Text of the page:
Though we see a guy apparently carry his Switch on a plane ride and play a game without it dying (maybe it was a short plane ride?), Nintendo has remained mum on the battery life for the portable device. The console itself looks to be relatively thin (meaning there's not much room for a battery in there, along with all the other chipsets and processors required to run a gaming console), and anyone who has ever went on a gaming binge on their iPhone or iPad can attest to hardcore gaming devouring battery life.

So this is certainly a big question for players looking to take the Switch on the road. Another question: can you charge the portable device without the base station (i.e. if you took it on vacation and didn't want to lug the base everywhere you went)?

There are a lot of removable parts, which means more stuff to lose

Though Nintendo is apparently marketing the Switch toward an older demographic, the company's suite of foundation titles, such as Mario, Zelda, and Splatoon definitely have crossover appeal with kids. As any parent is well aware, snap-off parts are bound to get lost—and the Switch looks to have quite a few of them (we'd imagine they're not cheap to replace, either). There are the two controller pieces on the side, the controller "base" for use at home, and the tablet component itself. That's a lot of moving pieces for a home console, especially when there's a chance of losing some of them on the go.

Will it be a weaker machine than what we already have?

All Nintendo has said about the innards of the Switch is that it'll be running a custom Nvidia Tegra processor, comprised of a system-on-a-chip that includes an Nvidia graphics processing unit. Exactly how that will stack up to the processing power of the PS4 and Xbox One (not to mention whichever consoles follow them up) remains to be seen.

There's also the question of how the unit will be cooled, especially when it's in your hands. Nintendo has a recent reputation of releasing hardware that's a bit underpowered when compared to its competition, so it'll be interesting to see where these numbers land.

Cartridges are awesome, but these are so, so small

One of the coolest things about the Switch is it'll be making the, well, switch back to cartridge-based games. Nintendo built its brand on cartridges, sticking with the format long after everyone else jumped ship for CDs. In the decades since, cartridges have made a comeback, with tech such as MicroSD cards and USB drives capable of packing a ton of data into a small and durable package.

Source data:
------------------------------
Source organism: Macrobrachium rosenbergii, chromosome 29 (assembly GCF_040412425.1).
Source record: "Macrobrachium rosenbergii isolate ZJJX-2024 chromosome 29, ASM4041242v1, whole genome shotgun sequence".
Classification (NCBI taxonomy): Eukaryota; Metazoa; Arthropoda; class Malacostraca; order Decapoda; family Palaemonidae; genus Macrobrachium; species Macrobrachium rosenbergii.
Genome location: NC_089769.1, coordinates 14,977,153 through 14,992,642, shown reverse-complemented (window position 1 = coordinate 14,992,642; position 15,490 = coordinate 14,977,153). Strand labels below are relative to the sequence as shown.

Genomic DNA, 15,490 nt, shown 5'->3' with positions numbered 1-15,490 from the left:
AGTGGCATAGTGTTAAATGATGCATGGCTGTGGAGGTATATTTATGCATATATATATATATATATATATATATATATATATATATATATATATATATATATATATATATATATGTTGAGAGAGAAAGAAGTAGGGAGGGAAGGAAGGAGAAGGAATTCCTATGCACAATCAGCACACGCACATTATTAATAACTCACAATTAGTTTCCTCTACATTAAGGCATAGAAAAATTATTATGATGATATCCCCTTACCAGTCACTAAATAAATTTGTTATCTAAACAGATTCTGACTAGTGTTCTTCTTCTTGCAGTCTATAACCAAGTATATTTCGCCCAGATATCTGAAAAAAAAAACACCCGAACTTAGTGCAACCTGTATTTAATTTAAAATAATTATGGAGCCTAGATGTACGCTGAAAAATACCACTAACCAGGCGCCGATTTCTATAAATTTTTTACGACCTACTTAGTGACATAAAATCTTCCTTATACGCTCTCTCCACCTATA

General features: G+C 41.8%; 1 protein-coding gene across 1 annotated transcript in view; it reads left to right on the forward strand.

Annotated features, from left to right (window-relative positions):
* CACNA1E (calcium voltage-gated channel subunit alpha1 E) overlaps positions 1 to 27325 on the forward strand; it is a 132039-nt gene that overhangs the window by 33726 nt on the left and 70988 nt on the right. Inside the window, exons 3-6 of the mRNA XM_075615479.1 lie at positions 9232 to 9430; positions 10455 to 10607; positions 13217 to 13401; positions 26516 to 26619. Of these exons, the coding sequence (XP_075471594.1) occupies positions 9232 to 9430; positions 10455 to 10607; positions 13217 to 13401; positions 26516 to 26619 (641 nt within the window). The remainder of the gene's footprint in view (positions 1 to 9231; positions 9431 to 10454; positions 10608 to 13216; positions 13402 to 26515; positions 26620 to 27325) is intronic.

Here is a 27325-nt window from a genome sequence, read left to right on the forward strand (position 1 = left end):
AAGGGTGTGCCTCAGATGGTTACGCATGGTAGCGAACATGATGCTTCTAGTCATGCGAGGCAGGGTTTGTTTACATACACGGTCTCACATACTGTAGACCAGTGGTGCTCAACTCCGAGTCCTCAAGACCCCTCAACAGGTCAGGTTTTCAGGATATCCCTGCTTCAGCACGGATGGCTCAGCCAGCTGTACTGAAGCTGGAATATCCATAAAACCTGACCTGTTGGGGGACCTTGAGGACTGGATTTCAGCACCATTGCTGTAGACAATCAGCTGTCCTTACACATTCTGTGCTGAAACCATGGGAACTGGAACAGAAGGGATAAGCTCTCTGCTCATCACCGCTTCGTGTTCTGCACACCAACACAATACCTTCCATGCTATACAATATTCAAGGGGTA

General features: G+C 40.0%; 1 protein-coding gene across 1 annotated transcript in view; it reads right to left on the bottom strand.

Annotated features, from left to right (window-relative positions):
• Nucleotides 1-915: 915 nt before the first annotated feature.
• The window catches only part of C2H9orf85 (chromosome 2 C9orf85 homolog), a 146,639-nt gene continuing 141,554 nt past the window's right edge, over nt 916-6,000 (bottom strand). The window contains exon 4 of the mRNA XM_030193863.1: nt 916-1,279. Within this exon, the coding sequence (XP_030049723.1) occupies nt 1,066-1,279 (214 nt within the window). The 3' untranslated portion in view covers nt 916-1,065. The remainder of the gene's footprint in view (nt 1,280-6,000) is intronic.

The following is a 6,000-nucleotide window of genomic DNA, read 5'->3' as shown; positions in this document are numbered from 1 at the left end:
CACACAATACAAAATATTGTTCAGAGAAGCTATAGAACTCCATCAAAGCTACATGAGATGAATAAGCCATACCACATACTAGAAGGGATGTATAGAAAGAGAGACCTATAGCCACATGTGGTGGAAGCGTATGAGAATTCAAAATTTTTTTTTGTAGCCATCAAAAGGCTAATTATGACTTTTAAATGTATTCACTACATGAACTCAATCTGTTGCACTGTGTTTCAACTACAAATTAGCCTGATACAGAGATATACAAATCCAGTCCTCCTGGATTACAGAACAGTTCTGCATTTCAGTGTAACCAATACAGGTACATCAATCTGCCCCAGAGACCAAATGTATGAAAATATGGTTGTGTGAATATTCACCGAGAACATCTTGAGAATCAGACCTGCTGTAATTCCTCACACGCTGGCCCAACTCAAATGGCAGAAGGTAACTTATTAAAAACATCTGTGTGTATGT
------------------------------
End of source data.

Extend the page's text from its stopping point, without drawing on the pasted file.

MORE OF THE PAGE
We get a peek at the Switch games here, and they are definitely cartridges — and they're also amazingly small. Like, MicroSD card small (or smaller). That's great, obviously, but it also makes these $50+ titles a whole lot easier to misplace. And crush.

What's the price?

Nintendo made the Wii a hit by riding a wave of unique games and a launch-day price point ($200, thanks to being a slightly weaker system that cost less to produce, and thus less to sell) that basically kneecapped the much more expensive PS3 and Xbox 360. The Wii U was introduced at $300 for a base package, and we still don't know how much the Switch will cost at launch.

Rumors indicate Nintendo is eyeing a $350 price point, which would put it on par with (or above) current costs for the PS4 and Xbox One. Of course, the PS4 cost $399 at launch, and the Xbox One was $499, so it's still below average for a debut price. The question is: will the Switch be a good enough system to justify even that low ticket price?

After Wii U, is this Nintendo's Dreamcast?

There's no denying the Wii U underperformed over the past few years, as hardcore gamers headed to Playstation and Xbox, while many casual gamers opted to just hang onto their old Wii consoles. The Wii U never caught on, and the console lost a good bit of developer support along the way. Yes, Nintendo is looking to shore up that support with the Switch, but the Nintendo "brand" has certainly taken a hit.

So it begs the question: Is the Switch basically Nintendo's Sega Dreamcast? Sega was a hardware juggernaut once, and they released the Dreamcast in 1999 early, in order to beat the PS2, Xbox, and Gamecube to market (much like the Switch will do for the PS5 and XBox2). The Dreamcast was a bust, and it turned out to be the company's last gasp at hardware. If the Switch doesn't catch on fast, will Sony and Microsoft's new consoles overtake Nintendo for good by 2018? Magical plumbers everywhere wait with bated breath.